“This rich array of essays shows how the lens of history can clarify contemporary health policy dilemmas and enable the reader to see ahead more clearly.” Harvey V. Fineberg, President, Institute of Medicine
“This is an important book for those wrestling with the appropriate role of markets in U.S. health policy because it helps to explain why the U.S. doesn’t achieve a high performance health system that generates value for money spent.” Karen Davis, President, The Commonwealth Fund
“A refreshing antidote for those finding it difficult to envision a better future for health care in America because they are trapped in the present. By focusing on history, this excellent book helps us all to better understand the subtle relationship between values, institutions, economics, and medicine that shapes our health system.” Stuart M Butler, Vice-President for Domestic Policy, The Heritage Foundation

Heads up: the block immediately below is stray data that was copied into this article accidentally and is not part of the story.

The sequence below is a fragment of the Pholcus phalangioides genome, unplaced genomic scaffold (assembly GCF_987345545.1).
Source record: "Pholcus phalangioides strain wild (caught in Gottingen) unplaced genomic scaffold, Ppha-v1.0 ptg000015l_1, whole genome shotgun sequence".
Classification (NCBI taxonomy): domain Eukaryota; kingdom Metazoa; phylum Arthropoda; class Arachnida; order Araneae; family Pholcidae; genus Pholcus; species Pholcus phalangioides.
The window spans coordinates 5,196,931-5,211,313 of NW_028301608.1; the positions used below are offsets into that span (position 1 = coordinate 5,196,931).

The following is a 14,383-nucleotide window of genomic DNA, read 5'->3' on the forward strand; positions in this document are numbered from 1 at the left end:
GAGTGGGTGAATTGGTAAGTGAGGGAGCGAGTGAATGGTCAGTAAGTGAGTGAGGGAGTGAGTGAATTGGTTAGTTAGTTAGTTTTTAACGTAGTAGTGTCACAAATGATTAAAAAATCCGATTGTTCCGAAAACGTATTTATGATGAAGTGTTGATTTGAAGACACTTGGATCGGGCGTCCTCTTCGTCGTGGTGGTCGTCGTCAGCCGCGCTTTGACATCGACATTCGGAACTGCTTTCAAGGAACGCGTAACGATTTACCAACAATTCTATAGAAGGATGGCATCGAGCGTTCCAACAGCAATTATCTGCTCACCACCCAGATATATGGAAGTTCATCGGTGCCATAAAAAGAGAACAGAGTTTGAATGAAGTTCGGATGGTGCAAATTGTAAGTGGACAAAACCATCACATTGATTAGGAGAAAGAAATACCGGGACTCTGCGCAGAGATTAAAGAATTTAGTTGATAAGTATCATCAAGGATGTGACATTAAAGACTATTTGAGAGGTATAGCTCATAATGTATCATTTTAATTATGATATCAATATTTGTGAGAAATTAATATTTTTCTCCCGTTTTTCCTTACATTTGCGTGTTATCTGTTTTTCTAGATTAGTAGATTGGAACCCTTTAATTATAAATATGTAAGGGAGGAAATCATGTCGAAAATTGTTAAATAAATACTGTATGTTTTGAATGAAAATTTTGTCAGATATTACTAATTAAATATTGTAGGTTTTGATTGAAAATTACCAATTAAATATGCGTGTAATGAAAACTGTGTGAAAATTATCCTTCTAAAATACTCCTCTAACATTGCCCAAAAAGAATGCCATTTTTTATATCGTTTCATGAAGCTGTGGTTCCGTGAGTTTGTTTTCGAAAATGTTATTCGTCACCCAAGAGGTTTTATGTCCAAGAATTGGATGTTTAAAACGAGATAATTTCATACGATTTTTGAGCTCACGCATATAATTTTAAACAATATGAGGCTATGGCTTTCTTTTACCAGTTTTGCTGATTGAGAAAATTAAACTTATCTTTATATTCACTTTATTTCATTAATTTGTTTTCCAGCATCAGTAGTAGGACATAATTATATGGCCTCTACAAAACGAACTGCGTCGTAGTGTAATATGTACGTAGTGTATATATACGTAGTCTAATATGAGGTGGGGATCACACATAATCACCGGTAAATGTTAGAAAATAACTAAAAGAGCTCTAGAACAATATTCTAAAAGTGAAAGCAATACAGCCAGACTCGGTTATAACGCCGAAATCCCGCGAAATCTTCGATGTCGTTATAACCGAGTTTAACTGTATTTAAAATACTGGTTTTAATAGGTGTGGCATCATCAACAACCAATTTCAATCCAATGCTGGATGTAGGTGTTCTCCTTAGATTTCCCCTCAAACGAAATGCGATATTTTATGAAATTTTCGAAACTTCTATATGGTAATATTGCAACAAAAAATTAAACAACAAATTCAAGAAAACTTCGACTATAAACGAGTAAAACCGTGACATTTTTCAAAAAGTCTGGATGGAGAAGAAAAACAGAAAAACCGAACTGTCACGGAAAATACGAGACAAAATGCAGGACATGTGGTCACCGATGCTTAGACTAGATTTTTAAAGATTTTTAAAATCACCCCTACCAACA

In our rapidly advancing scientific and technological world, many take great pride and comfort in believing that we are on the threshold of new ways of thinking, living, and understanding ourselves. But despite dramatic discoveries that appear in every way to herald the future, legacies still carry great weight. Even in swiftly developing fields such as health and medicine, most systems and policies embody a sequence of earlier ideas and preexisting patterns.
In History and Health Policy in the United States, seventeen leading scholars of history, the history of medicine, bioethics, law, health policy, sociology, and organizational theory make the case for the usefulness of history in evaluating and formulating health policy today. In looking at issues as varied as the consumer economy, risk, and the plight of the uninsured, the contributors uncover the often unstated assumptions that shape the way we think about technology, the role of government, and contemporary medicine. They show how historical perspectives can help policymakers avoid the pitfalls of partisan, outdated, or merely fashionable approaches, as well as how knowledge of previous systems can offer alternatives when policy directions seem unclear.
Together, the essays argue that it is only by knowing where we have been that we can begin to understand health services today or speculate on policies for tomorrow.